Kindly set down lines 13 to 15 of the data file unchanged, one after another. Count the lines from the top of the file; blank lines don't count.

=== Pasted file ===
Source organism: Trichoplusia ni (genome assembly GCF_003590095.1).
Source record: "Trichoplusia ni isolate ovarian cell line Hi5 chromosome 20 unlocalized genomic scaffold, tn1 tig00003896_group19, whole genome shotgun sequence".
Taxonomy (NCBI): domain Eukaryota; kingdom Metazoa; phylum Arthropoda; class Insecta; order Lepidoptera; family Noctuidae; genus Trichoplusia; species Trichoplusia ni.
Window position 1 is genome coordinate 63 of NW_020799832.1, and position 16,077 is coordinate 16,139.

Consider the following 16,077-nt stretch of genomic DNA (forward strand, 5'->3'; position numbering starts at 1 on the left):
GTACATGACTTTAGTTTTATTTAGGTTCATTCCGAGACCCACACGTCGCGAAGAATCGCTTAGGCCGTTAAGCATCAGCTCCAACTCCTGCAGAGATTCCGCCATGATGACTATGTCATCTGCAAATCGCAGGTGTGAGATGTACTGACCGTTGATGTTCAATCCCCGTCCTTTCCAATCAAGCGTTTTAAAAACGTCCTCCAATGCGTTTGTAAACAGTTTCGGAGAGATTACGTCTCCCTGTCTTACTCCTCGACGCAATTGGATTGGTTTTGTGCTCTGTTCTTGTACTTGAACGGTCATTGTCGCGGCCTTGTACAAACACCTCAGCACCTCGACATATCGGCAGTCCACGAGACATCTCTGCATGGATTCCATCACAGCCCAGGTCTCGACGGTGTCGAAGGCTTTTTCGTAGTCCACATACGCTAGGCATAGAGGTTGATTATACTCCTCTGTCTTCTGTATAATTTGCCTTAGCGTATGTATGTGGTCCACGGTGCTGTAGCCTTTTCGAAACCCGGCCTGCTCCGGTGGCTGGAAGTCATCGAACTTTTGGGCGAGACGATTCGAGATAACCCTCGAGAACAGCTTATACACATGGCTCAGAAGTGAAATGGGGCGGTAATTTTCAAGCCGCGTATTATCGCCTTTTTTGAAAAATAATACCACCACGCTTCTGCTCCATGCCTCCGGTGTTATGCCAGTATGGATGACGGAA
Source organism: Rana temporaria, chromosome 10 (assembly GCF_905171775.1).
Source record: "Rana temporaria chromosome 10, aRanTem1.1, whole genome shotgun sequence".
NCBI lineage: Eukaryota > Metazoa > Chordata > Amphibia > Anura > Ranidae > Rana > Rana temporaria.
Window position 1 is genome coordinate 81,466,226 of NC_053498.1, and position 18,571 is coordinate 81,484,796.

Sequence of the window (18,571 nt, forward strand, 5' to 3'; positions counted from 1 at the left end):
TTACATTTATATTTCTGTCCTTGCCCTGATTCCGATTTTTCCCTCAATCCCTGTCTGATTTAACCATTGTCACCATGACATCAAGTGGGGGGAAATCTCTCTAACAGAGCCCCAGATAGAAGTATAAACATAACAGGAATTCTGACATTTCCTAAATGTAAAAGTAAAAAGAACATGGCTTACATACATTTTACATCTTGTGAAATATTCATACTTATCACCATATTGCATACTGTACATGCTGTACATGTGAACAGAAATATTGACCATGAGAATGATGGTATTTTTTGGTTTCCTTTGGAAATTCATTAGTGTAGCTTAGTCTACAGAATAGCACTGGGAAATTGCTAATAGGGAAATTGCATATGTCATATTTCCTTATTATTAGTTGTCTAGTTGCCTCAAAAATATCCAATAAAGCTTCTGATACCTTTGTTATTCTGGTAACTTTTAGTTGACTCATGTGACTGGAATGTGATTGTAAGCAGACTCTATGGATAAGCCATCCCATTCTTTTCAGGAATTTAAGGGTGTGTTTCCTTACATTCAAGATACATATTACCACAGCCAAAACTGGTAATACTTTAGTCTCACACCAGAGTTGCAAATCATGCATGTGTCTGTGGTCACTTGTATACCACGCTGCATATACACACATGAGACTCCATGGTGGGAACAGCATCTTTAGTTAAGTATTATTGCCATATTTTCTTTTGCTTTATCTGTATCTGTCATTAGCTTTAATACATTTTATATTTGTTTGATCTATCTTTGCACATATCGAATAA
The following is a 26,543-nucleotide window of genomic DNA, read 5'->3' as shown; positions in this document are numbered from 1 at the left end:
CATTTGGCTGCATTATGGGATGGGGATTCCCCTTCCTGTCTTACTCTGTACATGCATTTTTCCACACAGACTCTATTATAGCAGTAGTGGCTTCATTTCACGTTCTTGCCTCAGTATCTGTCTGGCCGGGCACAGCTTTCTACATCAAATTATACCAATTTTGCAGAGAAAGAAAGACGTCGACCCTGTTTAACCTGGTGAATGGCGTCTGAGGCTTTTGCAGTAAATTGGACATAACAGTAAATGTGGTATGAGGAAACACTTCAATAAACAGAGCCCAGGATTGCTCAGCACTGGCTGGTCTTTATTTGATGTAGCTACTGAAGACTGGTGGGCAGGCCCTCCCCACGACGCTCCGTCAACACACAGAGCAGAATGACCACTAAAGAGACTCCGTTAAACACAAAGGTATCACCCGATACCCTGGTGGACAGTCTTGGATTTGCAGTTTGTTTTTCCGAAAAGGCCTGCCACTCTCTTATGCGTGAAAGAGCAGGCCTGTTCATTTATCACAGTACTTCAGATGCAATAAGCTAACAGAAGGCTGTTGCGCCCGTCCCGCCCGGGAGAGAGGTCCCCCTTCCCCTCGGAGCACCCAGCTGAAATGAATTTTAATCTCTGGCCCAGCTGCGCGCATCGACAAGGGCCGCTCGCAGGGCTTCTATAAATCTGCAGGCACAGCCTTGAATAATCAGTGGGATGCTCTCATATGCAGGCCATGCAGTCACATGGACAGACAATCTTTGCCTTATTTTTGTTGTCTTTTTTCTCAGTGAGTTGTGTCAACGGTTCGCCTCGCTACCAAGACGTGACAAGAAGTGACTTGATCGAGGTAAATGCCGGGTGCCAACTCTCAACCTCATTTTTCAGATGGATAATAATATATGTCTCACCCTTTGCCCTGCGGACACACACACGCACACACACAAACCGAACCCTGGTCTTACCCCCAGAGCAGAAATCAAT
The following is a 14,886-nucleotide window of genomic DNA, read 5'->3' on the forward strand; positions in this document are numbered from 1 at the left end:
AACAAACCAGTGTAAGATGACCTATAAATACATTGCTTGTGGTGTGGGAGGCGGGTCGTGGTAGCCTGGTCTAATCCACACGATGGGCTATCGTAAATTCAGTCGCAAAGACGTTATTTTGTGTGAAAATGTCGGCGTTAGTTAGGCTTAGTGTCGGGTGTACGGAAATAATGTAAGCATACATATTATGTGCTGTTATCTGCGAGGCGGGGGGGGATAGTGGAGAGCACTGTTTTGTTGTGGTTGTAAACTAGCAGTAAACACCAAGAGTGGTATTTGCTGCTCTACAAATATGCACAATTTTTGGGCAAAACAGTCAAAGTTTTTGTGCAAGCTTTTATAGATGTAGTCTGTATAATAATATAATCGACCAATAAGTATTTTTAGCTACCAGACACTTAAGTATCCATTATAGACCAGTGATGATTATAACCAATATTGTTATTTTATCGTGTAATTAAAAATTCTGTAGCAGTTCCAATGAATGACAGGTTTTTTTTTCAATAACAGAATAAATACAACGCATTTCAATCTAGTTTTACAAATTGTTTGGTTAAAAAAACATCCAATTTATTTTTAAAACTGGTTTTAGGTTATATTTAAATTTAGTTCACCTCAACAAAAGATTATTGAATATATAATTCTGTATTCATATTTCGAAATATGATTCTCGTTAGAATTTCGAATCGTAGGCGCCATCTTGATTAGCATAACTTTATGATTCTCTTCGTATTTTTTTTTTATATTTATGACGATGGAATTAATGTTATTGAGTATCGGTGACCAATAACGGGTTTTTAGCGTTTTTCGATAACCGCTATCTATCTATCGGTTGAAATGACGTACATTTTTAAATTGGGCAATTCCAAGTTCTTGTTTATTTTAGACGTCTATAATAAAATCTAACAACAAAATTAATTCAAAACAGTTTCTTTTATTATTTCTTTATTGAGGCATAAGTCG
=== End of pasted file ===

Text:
The following is a 26,543-nucleotide window of genomic DNA, read 5'->3' as shown; positions in this document are numbered from 1 at the left end:
CATTTGGCTGCATTATGGGATGGGGATTCCCCTTCCTGTCTTACTCTGTACATGCATTTTTCCACACAGACTCTATTATAGCAGTAGTGGCTTCATTTCACGTTCTTGCCTCAGTATCTGTCTGGCCGGGCACAGCTTTCTACATCAAATTATACCAATTTTGCAGAGAAAGAAAGACGTCGACCCTGTTTAACCTGGTGAATGGCGTCTGAGGCTTTTGCAGTAAATTGGACATAACAGTAAATGTGGTATGAGGAAACACTTCAATAAACAGAGCCCAGGATTGCTCAGCACTGGCTGGTCTTTATTTGATGTAGCTACTGAAGACTGGTGGGCAGGCCCTCCCCACGACGCTCCGTCAACACACAGAGCAGAATGACCACTAAAGAGACTCCGTTAAACACAAAGGTATCACCCGATACCCTGGTGGACAGTCTTGGATTTGCAGTTTGTTTTTCCGAAAAGGCCTGCCACTCTCTTATGCGTGAAAGAGCAGGCCTGTTCATTTATCACAGTACTTCAGATGCAATAAGCTAACAGAAGGCTGTTGCGCCCGTCCCGCCCGGGAGAGAGGTCCCCCTTCCCCTCGGAGCACCCAGCTGAAATGAATTTTAATCTCTGGCCCAGCTGCGCGCATCGACAAGGGCCGCTCGCAGGGCTTCTATAAATCTGCAGGCACAGCCTTGAATAATCAGTGGGATGCTCTCATATGCAGGCCATGCAGTCACATGGACAGACAATCTTTGCCTTATTTTTGTTGTCTTTTTTCTCAGTGAGTTGTGTCAACGGTTCGCCTCGCTACCAAGACGTGACAAGAAGTGACTTGATCGAGGTAAATGCCGGGTGCCAACTCTCAACCTCATTTTTCAGATGGATAATAATATATGTCTCACCCTTTGCCCTGCGGACACACACACGCACACACACAAACCGAACCCTGGTCTTACCCCCAGAGCAGAAATCAAT
The following is a 14,886-nucleotide window of genomic DNA, read 5'->3' on the forward strand; positions in this document are numbered from 1 at the left end: